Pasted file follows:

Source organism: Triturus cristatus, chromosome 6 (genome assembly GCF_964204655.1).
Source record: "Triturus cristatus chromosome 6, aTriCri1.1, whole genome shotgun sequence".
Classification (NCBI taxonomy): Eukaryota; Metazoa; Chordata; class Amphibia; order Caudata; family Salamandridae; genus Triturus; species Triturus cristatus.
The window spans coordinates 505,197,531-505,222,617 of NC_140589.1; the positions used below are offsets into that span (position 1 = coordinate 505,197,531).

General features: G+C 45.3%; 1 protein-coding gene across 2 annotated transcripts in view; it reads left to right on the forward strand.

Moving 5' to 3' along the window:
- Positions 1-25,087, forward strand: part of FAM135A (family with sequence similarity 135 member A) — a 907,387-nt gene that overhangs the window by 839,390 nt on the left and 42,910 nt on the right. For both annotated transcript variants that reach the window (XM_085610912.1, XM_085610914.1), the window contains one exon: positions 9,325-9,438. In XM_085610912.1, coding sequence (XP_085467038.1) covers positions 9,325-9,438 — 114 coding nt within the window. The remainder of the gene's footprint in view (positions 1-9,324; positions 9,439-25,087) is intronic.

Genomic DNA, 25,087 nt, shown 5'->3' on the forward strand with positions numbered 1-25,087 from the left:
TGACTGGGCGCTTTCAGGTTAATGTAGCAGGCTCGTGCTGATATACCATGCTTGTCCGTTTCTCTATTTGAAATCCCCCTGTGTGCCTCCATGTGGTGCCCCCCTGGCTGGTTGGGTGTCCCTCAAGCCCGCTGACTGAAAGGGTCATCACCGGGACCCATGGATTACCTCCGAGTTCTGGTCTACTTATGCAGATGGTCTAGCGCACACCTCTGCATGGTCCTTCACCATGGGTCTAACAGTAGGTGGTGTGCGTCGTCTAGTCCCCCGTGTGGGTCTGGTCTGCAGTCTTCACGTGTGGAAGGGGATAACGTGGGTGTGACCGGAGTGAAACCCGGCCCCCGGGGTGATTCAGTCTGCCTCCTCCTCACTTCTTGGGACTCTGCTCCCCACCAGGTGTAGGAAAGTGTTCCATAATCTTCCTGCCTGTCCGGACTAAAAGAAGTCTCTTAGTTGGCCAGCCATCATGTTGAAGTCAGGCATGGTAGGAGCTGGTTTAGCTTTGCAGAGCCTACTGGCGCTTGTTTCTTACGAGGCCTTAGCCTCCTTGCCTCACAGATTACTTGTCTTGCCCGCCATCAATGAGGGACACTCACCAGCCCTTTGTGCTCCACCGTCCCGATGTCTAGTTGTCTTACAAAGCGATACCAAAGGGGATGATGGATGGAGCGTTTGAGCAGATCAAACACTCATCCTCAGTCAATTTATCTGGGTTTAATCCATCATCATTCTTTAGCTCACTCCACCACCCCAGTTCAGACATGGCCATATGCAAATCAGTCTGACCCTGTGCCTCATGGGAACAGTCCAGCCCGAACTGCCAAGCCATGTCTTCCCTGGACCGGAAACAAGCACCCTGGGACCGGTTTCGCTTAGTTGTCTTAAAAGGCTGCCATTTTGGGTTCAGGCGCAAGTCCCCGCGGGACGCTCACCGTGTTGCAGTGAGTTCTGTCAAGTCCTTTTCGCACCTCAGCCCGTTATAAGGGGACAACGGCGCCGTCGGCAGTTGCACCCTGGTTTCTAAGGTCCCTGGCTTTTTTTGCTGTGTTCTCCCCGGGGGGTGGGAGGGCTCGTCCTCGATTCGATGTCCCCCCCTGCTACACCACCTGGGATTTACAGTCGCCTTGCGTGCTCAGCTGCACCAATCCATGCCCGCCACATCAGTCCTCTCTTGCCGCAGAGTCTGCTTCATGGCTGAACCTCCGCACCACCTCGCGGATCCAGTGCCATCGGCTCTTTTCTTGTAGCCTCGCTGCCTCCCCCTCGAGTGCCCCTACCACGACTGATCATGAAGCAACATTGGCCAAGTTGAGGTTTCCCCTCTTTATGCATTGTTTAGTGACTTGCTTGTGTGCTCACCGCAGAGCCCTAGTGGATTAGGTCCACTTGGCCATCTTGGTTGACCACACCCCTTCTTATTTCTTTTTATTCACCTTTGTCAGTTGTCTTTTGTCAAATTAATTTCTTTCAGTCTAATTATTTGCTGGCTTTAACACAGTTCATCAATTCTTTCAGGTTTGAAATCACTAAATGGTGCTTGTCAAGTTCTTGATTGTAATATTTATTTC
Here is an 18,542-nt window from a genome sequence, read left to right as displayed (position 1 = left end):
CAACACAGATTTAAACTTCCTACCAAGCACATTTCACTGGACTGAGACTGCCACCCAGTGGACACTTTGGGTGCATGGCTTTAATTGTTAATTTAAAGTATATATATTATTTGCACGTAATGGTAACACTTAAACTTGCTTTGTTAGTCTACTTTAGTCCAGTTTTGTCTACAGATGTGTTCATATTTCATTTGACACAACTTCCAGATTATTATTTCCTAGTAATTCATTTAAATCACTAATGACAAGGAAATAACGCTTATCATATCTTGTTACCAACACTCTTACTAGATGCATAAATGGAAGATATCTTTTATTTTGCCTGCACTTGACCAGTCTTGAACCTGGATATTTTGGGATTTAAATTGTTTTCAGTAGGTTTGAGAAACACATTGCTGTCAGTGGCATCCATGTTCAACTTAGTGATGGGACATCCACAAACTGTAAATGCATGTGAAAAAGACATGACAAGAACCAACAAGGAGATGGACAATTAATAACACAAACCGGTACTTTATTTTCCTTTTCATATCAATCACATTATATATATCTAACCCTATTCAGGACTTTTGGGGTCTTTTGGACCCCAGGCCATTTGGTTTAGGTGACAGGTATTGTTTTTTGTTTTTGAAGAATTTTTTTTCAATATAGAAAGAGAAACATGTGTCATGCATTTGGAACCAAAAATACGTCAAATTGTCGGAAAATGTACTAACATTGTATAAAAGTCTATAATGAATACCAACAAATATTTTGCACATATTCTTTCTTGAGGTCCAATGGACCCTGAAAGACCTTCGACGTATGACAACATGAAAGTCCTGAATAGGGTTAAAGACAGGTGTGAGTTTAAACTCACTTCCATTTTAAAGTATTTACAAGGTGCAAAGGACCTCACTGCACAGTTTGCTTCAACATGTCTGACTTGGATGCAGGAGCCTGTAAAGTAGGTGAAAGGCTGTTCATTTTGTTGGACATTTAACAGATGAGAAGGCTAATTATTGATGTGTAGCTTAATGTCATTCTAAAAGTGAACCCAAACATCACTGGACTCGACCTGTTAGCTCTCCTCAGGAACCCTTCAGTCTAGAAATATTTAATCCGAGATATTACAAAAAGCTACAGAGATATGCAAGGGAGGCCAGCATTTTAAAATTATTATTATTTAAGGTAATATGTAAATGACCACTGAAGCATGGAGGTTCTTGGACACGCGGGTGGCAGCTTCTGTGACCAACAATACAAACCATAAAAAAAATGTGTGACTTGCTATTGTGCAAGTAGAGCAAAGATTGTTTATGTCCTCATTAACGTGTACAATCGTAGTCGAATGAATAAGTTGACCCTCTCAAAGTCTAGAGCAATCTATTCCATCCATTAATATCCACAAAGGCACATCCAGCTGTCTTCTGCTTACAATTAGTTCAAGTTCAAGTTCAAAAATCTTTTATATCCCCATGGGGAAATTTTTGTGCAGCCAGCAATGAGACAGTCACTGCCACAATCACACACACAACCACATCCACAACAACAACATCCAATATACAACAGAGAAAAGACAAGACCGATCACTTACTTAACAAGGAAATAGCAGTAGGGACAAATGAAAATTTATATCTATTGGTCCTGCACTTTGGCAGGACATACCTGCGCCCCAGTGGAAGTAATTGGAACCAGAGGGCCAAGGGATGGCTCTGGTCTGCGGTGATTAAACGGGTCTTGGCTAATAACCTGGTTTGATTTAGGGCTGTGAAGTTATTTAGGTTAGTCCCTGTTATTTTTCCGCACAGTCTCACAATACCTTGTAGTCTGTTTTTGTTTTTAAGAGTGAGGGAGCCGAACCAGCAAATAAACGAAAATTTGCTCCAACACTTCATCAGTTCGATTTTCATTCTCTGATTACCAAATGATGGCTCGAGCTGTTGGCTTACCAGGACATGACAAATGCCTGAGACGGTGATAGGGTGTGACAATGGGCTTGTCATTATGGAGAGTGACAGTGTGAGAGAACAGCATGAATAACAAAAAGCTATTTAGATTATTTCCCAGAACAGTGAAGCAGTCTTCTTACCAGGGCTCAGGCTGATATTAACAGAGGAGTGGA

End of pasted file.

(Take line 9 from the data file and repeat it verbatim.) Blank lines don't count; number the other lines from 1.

TGACTGGGCGCTTTCAGGTTAATGTAGCAGGCTCGTGCTGATATACCATGCTTGTCCGTTTCTCTATTTGAAATCCCCCTGTGTGCCTCCATGTGGTGCCCCCCTGGCTGGTTGGGTGTCCCTCAAGCCCGCTGACTGAAAGGGTCATCACCGGGACCCATGGATTACCTCCGAGTTCTGGTCTACTTATGCAGATGGTCTAGCGCACACCTCTGCATGGTCCTTCACCATGGGTCTAACAGTAGGTGGTGTGCGTCGTCTAGTCCCCCGTGTGGGTCTGGTCTGCAGTCTTCACGTGTGGAAGGGGATAACGTGGGTGTGACCGGAGTGAAACCCGGCCCCCGGGGTGATTCAGTCTGCCTCCTCCTCACTTCTTGGGACTCTGCTCCCCACCAGGTGTAGGAAAGTGTTCCATAATCTTCCTGCCTGTCCGGACTAAAAGAAGTCTCTTAGTTGGCCAGCCATCATGTTGAAGTCAGGCATGGTAGGAGCTGGTTTAGCTTTGCAGAGCCTACTGGCGCTTGTTTCTTACGAGGCCTTAGCCTCCTTGCCTCACAGATTACTTGTCTTGCCCGCCATCAATGAGGGACACTCACCAGCCCTTTGTGCTCCACCGTCCCGATGTCTAGTTGTCTTACAAAGCGATACCAAAGGGGATGATGGATGGAGCGTTTGAGCAGATCAAACACTCATCCTCAGTCAATTTATCTGGGTTTAATCCATCATCATTCTTTAGCTCACTCCACCACCCCAGTTCAGACATGGCCATATGCAAATCAGTCTGACCCTGTGCCTCATGGGAACAGTCCAGCCCGAACTGCCAAGCCATGTCTTCCCTGGACCGGAAACAAGCACCCTGGGACCGGTTTCGCTTAGTTGTCTTAAAAGGCTGCCATTTTGGGTTCAGGCGCAAGTCCCCGCGGGACGCTCACCGTGTTGCAGTGAGTTCTGTCAAGTCCTTTTCGCACCTCAGCCCGTTATAAGGGGACAACGGCGCCGTCGGCAGTTGCACCCTGGTTTCTAAGGTCCCTGGCTTTTTTTGCTGTGTTCTCCCCGGGGGGTGGGAGGGCTCGTCCTCGATTCGATGTCCCCCCCTGCTACACCACCTGGGATTTACAGTCGCCTTGCGTGCTCAGCTGCACCAATCCATGCCCGCCACATCAGTCCTCTCTTGCCGCAGAGTCTGCTTCATGGCTGAACCTCCGCACCACCTCGCGGATCCAGTGCCATCGGCTCTTTTCTTGTAGCCTCGCTGCCTCCCCCTCGAGTGCCCCTACCACGACTGATCATGAAGCAACATTGGCCAAGTTGAGGTTTCCCCTCTTTATGCATTGTTTAGTGACTTGCTTGTGTGCTCACCGCAGAGCCCTAGTGGATTAGGTCCACTTGGCCATCTTGGTTGACCACACCCCTTCTTATTTCTTTTTATTCACCTTTGTCAGTTGTCTTTTGTCAAATTAATTTCTTTCAGTCTAATTATTTGCTGGCTTTAACACAGTTCATCAATTCTTTCAGGTTTGAAATCACTAAATGGTGCTTGTCAAGTTCTTGATTGTAATATTTATTTC